Theosophical Mindfulness (Coming Soon) “The Theosophical Passage of Meditation”

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Mindfulness is the basic human ability to be fully present, aware of where we are and what we’re doing, and not overly reactive or overwhelmed by what’s going on around us. While mindfulness is something we all naturally possess, it’s more readily available to us when we practice on a daily basis.

Whenever you bring awareness to what you’re directly experiencing via your senses, or to your state of mind via your thoughts and emotions, you’re being mindful. And there’s growing research showing that when you train your brain to be mindful, you’re actually remodeling the physical structure of your brain.The goal of mindfulness is to wake up to the inner workings of our mental, emotional, and physical processes.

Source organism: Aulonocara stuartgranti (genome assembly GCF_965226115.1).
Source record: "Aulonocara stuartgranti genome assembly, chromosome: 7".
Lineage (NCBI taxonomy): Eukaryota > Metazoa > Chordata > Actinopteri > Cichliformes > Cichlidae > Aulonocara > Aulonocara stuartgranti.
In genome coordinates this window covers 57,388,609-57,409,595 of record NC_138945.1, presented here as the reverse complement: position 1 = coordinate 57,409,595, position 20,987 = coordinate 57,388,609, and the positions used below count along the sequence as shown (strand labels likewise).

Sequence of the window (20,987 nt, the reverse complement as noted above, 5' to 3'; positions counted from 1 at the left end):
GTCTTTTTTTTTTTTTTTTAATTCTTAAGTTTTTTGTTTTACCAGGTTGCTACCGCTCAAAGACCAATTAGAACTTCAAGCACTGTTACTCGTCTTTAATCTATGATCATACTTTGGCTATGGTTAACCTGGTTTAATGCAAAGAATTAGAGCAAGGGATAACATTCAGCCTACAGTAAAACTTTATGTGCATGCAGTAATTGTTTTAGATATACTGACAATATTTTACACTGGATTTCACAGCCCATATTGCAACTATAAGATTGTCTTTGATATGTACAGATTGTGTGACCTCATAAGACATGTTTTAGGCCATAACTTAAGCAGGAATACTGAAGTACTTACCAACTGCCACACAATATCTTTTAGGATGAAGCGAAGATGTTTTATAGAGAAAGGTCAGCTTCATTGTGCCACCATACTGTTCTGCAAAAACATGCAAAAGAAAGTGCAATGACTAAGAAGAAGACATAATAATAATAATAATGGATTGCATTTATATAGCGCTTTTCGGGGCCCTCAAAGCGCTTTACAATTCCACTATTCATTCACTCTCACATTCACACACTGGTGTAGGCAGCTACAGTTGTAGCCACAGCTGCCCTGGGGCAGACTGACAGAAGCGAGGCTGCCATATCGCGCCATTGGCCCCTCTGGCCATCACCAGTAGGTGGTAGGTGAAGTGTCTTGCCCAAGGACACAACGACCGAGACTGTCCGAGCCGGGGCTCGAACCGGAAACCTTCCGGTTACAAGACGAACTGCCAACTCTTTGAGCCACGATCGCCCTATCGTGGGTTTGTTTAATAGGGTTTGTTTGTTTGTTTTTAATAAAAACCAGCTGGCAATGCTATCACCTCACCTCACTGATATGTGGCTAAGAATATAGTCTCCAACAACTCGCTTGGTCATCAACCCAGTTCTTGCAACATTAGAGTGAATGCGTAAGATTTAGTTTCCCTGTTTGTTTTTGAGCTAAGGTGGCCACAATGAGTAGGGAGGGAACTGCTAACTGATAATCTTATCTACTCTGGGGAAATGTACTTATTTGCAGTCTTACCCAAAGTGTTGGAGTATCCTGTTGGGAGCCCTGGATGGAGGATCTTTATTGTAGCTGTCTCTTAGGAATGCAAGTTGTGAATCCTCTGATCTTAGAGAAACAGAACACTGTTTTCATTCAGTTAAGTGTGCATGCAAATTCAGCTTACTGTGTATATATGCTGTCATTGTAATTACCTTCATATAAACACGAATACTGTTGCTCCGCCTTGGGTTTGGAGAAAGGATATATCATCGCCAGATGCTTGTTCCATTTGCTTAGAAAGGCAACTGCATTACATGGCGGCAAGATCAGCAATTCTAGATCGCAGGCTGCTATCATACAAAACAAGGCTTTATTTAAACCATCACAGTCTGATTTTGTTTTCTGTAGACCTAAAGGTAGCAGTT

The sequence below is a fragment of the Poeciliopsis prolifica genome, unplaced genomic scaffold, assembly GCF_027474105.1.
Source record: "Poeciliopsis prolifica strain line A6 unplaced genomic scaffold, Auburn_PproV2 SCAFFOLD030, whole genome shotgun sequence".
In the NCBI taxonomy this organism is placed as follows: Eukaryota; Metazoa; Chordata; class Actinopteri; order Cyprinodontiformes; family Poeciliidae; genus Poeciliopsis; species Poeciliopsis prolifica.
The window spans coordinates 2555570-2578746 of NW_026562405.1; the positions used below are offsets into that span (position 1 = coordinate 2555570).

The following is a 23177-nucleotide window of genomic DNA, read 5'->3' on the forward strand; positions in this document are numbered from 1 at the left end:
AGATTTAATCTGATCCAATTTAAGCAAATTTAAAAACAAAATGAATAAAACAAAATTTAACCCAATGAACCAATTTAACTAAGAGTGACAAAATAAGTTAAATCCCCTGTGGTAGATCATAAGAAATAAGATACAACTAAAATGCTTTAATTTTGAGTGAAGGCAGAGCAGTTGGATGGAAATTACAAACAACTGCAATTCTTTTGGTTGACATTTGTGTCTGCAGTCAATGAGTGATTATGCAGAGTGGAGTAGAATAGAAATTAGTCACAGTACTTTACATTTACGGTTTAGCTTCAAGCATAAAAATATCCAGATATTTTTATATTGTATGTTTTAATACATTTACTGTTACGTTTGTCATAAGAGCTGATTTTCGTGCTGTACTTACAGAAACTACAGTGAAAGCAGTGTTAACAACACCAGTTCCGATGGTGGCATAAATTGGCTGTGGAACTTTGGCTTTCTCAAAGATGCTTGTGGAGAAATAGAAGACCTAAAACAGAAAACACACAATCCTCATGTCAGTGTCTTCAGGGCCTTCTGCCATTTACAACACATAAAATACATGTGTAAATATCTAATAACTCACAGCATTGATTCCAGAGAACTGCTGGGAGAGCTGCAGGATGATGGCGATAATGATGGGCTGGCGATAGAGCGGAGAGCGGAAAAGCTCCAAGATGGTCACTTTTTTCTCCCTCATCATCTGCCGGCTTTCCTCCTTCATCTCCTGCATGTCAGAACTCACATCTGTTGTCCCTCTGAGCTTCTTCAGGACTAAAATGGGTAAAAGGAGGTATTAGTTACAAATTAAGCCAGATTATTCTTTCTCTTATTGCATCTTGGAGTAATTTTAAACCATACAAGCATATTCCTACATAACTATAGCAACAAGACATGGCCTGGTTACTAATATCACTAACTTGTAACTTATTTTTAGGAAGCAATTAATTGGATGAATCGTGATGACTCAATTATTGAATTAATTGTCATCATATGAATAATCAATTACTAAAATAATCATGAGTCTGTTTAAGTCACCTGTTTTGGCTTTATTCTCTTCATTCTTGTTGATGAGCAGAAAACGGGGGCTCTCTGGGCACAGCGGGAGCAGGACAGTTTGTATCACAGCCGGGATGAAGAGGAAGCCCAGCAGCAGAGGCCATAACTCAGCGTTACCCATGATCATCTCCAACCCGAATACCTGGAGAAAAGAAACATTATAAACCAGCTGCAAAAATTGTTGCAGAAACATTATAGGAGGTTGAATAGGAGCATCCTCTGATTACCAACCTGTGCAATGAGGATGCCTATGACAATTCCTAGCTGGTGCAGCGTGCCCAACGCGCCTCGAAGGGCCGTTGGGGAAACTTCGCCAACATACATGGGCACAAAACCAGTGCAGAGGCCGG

It is about experiencing the world that is firmly in the ‘here and now.’ This mode is referred to as the being mode. It offers a way of freeing oneself from automatic and unhelpful ways of thinking and responding. Mindfulness is the energy that helps us recognize the conditions of happiness that are already present in our lives.

Mindfulness is when you are truly there, mind and body together. You breathe in and out mindfully, you bring your mind back to your body, and you are there. When your mind is there with your body, you are established in the present moment. Then you can recognize the many conditions of happiness that are in you and around you, and happiness just comes naturally

Meditation is defined by H. P. Blavatsky as a practice to attain “a state of abstraction which carries the ascetic practising it far above this plane of sensuous perception and out of the world of matter.” Mme. Blavatsky did not consider that by placing our attention on the breathing can be attained a profound state of meditation.